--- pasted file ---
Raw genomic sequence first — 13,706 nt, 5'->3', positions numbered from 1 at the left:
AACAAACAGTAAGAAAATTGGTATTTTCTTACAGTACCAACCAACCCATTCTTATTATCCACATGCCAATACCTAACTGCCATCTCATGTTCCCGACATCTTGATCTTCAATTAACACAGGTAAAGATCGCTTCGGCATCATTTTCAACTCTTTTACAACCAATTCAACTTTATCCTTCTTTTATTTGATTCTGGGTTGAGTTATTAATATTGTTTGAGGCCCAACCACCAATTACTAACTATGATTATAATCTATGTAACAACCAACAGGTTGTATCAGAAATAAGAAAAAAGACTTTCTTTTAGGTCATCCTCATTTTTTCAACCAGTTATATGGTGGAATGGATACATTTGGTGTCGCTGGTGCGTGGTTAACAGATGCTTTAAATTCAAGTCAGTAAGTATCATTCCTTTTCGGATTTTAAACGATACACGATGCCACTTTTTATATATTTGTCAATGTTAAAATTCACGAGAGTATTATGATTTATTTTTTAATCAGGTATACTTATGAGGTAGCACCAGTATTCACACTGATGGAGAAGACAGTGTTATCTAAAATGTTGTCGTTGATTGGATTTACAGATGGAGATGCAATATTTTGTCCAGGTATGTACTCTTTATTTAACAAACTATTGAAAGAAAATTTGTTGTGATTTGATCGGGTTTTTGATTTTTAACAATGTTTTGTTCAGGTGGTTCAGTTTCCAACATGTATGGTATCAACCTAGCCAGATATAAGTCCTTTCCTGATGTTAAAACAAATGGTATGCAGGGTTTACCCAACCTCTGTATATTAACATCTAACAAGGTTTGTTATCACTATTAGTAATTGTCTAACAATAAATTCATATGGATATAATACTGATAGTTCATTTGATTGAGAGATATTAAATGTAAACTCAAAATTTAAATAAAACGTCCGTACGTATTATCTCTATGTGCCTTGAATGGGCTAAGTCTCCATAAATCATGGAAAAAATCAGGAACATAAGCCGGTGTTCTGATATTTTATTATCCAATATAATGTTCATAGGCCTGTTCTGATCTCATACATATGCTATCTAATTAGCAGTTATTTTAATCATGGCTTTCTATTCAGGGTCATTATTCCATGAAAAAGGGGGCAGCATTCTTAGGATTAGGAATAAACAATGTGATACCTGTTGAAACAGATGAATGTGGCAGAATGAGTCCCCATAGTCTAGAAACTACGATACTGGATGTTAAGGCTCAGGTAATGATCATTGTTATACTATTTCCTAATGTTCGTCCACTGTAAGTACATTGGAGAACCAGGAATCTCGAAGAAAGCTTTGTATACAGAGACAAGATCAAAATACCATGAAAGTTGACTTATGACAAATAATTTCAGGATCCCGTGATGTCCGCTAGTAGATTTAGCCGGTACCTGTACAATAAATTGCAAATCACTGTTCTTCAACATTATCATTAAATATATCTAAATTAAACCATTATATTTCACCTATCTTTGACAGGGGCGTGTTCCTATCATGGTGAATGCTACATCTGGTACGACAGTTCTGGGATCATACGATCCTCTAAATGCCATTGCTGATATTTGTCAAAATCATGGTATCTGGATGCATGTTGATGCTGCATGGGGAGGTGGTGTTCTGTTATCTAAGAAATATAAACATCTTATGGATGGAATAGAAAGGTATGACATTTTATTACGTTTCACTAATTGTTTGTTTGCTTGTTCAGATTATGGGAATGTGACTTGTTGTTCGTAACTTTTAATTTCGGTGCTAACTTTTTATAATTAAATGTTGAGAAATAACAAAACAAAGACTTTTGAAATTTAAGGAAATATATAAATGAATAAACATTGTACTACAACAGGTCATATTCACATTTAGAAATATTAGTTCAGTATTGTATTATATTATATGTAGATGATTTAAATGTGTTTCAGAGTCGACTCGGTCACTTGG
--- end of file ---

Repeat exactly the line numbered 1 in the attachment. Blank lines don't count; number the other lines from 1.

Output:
Raw genomic sequence first — 13,706 nt, 5'->3', positions numbered from 1 at the left: